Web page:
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Lisa L Hannett and Angela Slatter

Ticonderoga Publications (2012)

ISBN: 978 1 921857 30 0

Reviewed by Jason Nahrung

The pedigree of Midnight and Moonshine was promising from the outset, right down to the cover design. Artist Kathleen Jennings was nominated this year for her artwork at the World Fantasy awards. Lisa L Hannett of Adelaide has scored awards and mentions in Australia and her native Canada for her WFA-nominated solo collection of last year, Bluegrass Symphony, also published by Ticonderoga. Co-writer Angela Slatter of Brisbane is hot from a historic British Fantasy short story award win this year and has won acclaim for both of her collections – Sourdough and Other Stories (Tartarus Press) and The Girl with No Hands and Other Tales (Ticonderoga), both released in 2010 – as well as a slew of other shorts.

Not coincidentally, Hannett and Slatter have combined on Aurealis Award-winning short story “The February Dragon” and, most significantly for this collection, “Prohibition Blues”, both published in Ticonderoga titles.

So we have publisher, artist and writers, and what a winning combination it proves to be.

As in Bluegrass and Sourdough, Midnight and Moonshine is a set of stories sharing a common universe, and as with Sourdough, there is a degree of baton passing from characters throughout. Midnight and Moonshine ramps up this interconnectedness, tracing as it does magical bloodlines from a mythic inception across the 13 stories into the present day. Overshadowing this mosaic is the winged form of goddess Mymnir, whose ambition sets up the journey from self-aggrandising nation building to the ultimate twilight of the gods. And what a fascinating figure she is, both divine and all too human. Read the rest of this entry »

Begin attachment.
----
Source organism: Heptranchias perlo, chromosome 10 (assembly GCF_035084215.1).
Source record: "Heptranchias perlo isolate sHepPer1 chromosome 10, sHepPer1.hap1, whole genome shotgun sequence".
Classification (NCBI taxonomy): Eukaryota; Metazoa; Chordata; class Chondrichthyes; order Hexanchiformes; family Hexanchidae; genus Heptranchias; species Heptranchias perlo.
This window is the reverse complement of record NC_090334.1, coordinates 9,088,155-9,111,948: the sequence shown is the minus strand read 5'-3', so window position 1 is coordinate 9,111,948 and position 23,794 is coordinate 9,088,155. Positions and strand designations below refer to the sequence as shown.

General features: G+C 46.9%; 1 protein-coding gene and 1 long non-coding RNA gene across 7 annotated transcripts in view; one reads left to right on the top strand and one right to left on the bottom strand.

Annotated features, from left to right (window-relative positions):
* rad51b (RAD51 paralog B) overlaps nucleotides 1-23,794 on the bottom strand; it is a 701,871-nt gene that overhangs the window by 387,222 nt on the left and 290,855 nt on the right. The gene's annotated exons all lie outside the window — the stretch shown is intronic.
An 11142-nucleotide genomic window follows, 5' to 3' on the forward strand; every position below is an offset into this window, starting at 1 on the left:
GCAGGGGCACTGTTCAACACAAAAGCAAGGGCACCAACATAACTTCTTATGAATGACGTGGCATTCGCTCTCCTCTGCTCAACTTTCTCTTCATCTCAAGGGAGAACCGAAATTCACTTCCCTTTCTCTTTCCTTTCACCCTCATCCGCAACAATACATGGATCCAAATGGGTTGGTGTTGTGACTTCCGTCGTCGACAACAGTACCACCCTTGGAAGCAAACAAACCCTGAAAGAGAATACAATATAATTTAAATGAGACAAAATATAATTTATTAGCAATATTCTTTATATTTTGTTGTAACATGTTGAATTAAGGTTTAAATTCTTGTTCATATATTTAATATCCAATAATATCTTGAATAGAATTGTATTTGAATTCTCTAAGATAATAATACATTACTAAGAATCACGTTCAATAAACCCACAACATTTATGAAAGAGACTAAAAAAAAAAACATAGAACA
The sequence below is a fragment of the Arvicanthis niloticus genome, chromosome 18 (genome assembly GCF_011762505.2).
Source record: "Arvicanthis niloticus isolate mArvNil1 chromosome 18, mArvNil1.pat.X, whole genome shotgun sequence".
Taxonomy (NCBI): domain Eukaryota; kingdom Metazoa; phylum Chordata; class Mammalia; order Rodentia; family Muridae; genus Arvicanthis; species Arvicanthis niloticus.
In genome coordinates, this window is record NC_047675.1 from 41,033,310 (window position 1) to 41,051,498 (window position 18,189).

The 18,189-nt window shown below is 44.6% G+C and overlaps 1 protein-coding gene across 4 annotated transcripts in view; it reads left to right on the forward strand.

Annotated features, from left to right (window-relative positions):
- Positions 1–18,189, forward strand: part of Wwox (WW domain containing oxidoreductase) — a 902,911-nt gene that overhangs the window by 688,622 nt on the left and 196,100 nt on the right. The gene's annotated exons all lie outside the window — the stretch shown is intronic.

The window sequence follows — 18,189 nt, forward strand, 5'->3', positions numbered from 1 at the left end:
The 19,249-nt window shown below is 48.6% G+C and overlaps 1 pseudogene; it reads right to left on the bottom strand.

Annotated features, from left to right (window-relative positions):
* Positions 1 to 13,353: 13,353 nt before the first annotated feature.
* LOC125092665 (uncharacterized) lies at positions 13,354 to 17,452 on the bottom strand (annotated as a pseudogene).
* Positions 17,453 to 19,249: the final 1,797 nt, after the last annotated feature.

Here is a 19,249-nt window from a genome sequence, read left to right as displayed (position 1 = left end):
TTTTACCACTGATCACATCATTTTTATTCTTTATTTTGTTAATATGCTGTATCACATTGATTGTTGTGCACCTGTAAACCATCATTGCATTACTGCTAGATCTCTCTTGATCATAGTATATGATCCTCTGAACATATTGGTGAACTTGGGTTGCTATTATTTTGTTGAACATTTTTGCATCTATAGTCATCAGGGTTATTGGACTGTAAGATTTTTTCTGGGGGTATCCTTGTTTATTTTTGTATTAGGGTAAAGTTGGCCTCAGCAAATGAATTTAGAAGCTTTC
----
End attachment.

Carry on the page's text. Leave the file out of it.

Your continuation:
Angela Slatter

Ticonderoga Publications (2010)

ISBN: 978-0-9806288-8-3

Reviewed by Guy Salvidge

Angela Slatter has written and published a great deal of stories in the “reloaded fairytale” genre in recent years, many of which are collected in this volume from Ticonderoga and also in Sourdough from Tartarus Press. The Girl With No Hands and Other Tales won the Aurealis Award in 2010 for Best Collection, and it’s not hard to see why. Slatter reworks a host of traditional fairytales, many of which will be familiar to all but some which are more obscure, putting a fresh, feminist slant on these already macabre offerings.

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Deborah Biancotti

Twelfth Planet Press (2009)

ISBN: 978-0-9804841-5-1

Reviewed by Angela Slatter

Deborah Biancotti’s first collection of short stories is jaw-droppingly good. Dammit.

These twenty-one stories, some reprints, some shiny and new, spanning the period 2000–2009, are divided into three sections, ‘End of Days’, ‘End of the World’, and ‘End of an Era’. It also has a sensible introduction by Justine Larbalestier, which urges the reader to just go and read the stories, then come back to the introduction afterwards. It’s okay, it’ll still be there when you’re finished.

So, what do we get in this collection? Well, there’s a healthy mix of horror, science fiction and fantasy – something to please everyone – and these stories do what Biancotti’s work does best: plumbs the dark everyday. She has a particular talent for reminding the reader that under every ordinary surface there lurks a range of dark rips and tides waiting to pull the unwary beneath.

Most have a distinctly Australian flavour that would be more informative for prospective tourists than any government-sponsored tourism campaign. Although, they might actually scare away the tourists, which would defeat the purpose, I suppose. There also seem to be nods to environmental concerns, but the political message never gets in the way of the story, so you are free to read for story alone if you don’t wish to take away an enhanced conscience. In the interests of brevity and not waffling, I’ll just touch on what were for me the stand-outs.

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